What Causes Iliotibial (IT) Band Syndrome?

Your IT band, or iliotibial band, is a thick band of tissue that starts at your hip, runs down the outside of your thigh, and attaches to the lateral part of the lower leg, just below the knee. IT band syndrome is an overuse injury of the connective tissues on the lateral or outer part of the thigh and knee. It causes pain and tenderness in those areas, especially above the knee joint. 


What Causes IT Band Syndrome?

Inflammation of the iliotibial band occurs most often in long-distance runners, bicyclists, and athletes who repeatedly squat. It may happen because of poor muscle flexibility, poor training habits, and other mechanical imbalances in the body, especially involving the low back, pelvis, hips, and knees. 

People with anatomy issues such as an abnormal tilt to the pelvis, bowed legs, or differences in the lengths of the legs may be more susceptible to develop IT band syndrome. These situations can cause the iliotibial band to become extremely tight, causing friction and irritation when the band repeatedly crosses the femoral epicondyle during activity. 

Runners may develop IT Band Syndrome due to the slope of the road they run on. Roads are banked with the center of the road higher than the outside edge to allow for water runoff, so if a runner regularly runs on the same side of the road, it produces the same effect on the body as having a leg-length discrepancy. Running downhill is also stressful on the IT band as it works harder to stabilize the knee.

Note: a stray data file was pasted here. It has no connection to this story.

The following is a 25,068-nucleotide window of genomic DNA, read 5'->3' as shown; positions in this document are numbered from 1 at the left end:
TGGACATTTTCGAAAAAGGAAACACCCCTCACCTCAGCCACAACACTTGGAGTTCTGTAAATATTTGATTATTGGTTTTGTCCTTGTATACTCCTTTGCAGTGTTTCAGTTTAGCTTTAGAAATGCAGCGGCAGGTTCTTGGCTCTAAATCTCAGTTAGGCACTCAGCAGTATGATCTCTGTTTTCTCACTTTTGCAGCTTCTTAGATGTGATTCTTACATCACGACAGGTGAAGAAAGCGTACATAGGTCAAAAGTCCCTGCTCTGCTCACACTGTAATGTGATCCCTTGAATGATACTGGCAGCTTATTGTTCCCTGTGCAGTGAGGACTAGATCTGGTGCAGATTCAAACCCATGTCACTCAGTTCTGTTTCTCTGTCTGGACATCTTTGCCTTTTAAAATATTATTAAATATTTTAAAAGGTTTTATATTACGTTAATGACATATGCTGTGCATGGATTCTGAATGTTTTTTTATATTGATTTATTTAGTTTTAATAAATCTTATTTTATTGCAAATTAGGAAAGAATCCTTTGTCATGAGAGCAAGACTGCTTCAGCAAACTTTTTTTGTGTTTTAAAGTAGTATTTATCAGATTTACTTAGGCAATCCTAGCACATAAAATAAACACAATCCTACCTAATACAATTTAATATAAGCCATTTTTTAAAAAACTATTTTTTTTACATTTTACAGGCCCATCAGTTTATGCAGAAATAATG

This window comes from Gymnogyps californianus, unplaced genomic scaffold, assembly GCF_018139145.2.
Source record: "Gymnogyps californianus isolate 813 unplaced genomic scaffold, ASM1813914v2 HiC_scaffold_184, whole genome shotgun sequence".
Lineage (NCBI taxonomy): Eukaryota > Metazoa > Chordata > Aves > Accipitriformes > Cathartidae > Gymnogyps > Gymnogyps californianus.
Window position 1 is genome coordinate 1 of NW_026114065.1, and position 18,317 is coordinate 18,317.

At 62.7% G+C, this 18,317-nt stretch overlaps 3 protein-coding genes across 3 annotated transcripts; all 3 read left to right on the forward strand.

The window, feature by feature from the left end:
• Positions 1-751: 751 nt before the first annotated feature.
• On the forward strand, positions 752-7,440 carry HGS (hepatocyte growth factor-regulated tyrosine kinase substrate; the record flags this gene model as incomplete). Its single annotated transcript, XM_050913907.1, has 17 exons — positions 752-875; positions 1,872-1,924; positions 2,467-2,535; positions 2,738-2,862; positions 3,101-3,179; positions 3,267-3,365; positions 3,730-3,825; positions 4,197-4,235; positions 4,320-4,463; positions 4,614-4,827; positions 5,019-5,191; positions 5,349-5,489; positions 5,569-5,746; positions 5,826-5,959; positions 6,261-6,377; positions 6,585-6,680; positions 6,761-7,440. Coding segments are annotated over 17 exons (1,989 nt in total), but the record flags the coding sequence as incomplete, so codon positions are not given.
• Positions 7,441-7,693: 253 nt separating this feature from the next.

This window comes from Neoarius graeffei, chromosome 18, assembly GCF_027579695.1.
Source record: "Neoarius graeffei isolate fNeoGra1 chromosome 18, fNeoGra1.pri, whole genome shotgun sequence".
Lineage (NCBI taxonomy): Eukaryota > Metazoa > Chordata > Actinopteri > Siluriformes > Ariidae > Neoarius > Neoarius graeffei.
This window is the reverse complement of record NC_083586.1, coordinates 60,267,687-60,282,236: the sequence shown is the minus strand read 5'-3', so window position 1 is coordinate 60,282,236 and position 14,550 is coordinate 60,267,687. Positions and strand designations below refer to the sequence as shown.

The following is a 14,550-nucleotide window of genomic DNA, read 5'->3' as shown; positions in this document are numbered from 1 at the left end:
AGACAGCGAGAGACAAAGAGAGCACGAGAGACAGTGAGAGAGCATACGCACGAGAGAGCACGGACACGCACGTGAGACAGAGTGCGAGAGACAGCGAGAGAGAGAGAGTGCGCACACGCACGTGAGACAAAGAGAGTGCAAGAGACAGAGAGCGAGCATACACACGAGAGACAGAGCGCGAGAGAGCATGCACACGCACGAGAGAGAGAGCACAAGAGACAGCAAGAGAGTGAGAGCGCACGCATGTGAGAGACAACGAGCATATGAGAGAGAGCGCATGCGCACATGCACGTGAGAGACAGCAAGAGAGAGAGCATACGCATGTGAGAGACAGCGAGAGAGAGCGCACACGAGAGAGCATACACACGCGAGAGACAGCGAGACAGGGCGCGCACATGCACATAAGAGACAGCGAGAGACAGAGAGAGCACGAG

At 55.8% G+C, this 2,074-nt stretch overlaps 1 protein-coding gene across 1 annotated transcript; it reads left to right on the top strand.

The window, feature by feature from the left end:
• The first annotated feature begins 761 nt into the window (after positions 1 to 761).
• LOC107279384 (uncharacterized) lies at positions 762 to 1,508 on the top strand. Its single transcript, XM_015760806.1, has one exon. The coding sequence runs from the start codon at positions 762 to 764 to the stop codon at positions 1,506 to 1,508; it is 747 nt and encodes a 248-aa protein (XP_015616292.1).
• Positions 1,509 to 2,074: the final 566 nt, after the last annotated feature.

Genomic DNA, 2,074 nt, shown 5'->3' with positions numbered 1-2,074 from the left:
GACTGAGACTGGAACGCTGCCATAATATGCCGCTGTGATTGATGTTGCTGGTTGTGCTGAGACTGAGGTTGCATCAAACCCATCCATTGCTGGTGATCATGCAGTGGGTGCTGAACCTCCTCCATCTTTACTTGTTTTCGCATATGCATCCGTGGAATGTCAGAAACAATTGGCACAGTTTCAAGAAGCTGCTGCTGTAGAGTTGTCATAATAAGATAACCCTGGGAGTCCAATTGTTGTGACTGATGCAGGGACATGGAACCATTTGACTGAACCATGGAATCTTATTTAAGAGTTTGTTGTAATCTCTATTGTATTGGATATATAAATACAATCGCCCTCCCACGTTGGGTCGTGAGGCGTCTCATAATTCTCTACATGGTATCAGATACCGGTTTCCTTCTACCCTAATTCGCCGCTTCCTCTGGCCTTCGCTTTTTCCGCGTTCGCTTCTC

Bicyclists may develop IT Band Syndrome if they “toe in” when they pedal. This may come as a result of the way the toe clips are aligned, forcing the foot to rotate internally. This causes the same effect as bowed legs, increasing the angle of the IT band as it crosses the knee.


Symptoms & Signs

The most common symptom is pain on the lateral side of the knee. There may be an initial sensation of stinging or needle-like pricks, gradually progressing to pain each time the heel strikes the ground. Some may feel a popping or snapping at the knee. 


How Can Physical Therapy Help?

Foam rolling and stretching are commonly prescribed to those with IT Band Syndrome. Good physical therapy will include gait analysis, strengthening, and work on proper mechanics to improve the underlying causes. 


Peak Physical Therapy

Our South Shore Physical Therapy practice specializes in physical therapy including many specialty programs including return-to-sports, vestibular, pelvic health, post-concussion, aquatics, and more. Locations include Norwell, MA, Scituate, MA, Quincy, MA, Hanover, MA, Pembroke, MA, and Braintree, MA. Our specialized programs combined with state-of-the-art facilities allow us to meet the unique needs of our local patients and achieve the fastest results. If you are unsure whether this type of treatment can help you, we offer a no-obligation FREE injury screening. Click here for more information.


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